Sunday, June 23, 2019 – Pentecost 2

June 23, 2019  

Luke 8:26-39
Galatians 3:23-29

During Synod Assembly last week Mark Zellmer and I both attended a workshop sponsored by the Synod’s Anti-Racism Task Force, a group I co-chair. As the workshop began, the leader handed out index cards and asked us to take a minute to complete this sentence:
            I am….
So I’d like you to take a minute and do that yourselves, using the cards we have provided (or if you are at home, find some paper).
            I am….
The workshop leader had a different purpose for this exercise than what I have.
I simply want you to think about how you have categorized yourself:
Man, woman, black, white, old, young, large, small, Gay, straight, conservative, liberal, sick, survivor…
Now I want you to think about this:
Are these categories ways you think other people see you?
Do they represent how you see yourself?

After Jesus and his disciples crossed the Sea of Galilee, Jesus got out of the boat and was met by a naked man from Gerasenes. People hearing Luke’s story in the first century would know, a man from Gerasenes was a Gentile (so he didn’t keep religious laws). The man was naked and he lived in a cemetery.

When the naked man saw Jesus, he fell at Jesus’ feet, shouting “What have you to do with me, Jesus, Son of the Most High God? I beg you, do not torment me” (Luke 8:28). Then Jesus asked the man’s name, and the naked man replied “Legion.” (Luke 8:30).

When you filled out your index card, did any of you write down: naked? No? That’s a good thing. (People worshiping at home, we don’t want to know your answer to this…)
Did anyone write down “legion”?
In Jesus’ time, a legion would be 6,000 Roman soldiers.
In this story, “Legion” represents “many demons.” Many demons.

The man was a naked, demon-possessed Gentile.
And Jesus saved him.

In his letter to the Galatians the apostle Paul wrote there is no longer “Jew or Greek, there is no longer slave or free, there is no longer male and female; for all are one in Christ Jesus” (Galatians 3:28).
We live in a binary society where we see and we name male or female, straight or gay, black or white, skinny or fat, old or young…”
The reality is many in society see themselves in non-binary ways. In other words, there are many shades of grey to any category we try to create.
So, although I identify as being left-handed, I golf and bat right-handed.
Someone might appear to be Black, even though that person is a mix of Latino and African American.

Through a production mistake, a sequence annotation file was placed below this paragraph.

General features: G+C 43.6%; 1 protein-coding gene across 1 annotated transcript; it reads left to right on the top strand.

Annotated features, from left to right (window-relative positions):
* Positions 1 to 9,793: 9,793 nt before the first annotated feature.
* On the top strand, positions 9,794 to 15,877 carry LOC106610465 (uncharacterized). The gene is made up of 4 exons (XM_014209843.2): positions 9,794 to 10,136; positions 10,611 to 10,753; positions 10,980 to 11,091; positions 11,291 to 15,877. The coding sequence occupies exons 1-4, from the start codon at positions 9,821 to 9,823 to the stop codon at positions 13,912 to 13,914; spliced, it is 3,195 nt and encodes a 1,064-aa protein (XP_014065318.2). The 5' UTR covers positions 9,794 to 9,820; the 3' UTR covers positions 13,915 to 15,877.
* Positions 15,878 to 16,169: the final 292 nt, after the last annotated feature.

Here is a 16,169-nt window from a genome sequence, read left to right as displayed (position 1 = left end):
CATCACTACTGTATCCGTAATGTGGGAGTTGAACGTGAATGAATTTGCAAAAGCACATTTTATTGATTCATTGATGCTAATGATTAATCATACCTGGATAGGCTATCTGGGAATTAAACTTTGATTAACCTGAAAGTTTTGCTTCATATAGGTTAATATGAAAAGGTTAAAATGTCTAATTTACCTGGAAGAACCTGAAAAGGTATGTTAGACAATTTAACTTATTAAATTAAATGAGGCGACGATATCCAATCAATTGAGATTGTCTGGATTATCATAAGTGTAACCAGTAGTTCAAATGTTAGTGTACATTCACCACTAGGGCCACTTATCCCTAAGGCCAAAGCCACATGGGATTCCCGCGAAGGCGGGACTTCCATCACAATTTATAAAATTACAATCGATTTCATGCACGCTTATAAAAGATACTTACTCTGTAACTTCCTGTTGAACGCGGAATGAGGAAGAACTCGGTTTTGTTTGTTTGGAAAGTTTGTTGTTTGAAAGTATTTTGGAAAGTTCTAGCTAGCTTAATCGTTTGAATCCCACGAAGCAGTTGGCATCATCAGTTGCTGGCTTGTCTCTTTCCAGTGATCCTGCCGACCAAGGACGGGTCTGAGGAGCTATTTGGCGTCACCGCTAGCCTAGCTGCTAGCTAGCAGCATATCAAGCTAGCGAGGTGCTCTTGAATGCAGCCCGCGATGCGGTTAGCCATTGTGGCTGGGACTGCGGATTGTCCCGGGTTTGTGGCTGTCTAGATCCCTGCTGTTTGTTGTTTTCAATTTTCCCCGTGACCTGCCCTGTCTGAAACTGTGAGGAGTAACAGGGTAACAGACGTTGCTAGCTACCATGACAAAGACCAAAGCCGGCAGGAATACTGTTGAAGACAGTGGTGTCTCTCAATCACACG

As people of faith, if we follow Paul’s teaching, all of us who are baptized are freed from any categories we might name, united and known simply as “children of God.”

I find it interesting Jesus did not baptize the demon-possessed man from Gerasenes; rather, Jesus freed the man’s demons to leave the man and enter a herd of pigs.
Although he was not baptized, make no mistake, the man, and all those who were near him, knew he was free. Because after he was freed he was clothed. He was in his right mind. He was sitting at Jesus’ feet, longing to become a disciple.

What I find even more interesting than the fact that the demon-possessed man was not baptized, was the fact that what Jesus did do to him (by releasing his demons) caused everyone else to feel deeply uncomfortable. They were afraid. They were “seized with great fear.” They were so afraid, they asked Jesus to leave them (Luke 8:37).

How frightening are the realities Jesus creates?
How frightening is it to know and to believe that there is no longer “Jew or Greek, there is no longer slave or free, there is no longer male and female; for all are one in Christ Jesus” (Galatians 3:28)?

We live in a society and time that embraces categories. It seems people want to keep other people in “their place.” The labels we have created divide us; the labels we have created hurt us; the labels we have created are (dare I say) demonic in and of themselves. What happens because of those labels is even more evil.

Which is why it is so important for us to claim, which is why it is so important for us to live the realties that have been created by Jesus Christ. To live boldly, knowing we are all one in Christ Jesus.

We are all one. We are all God’s children.

Always and forever, we are all loved.

Amen.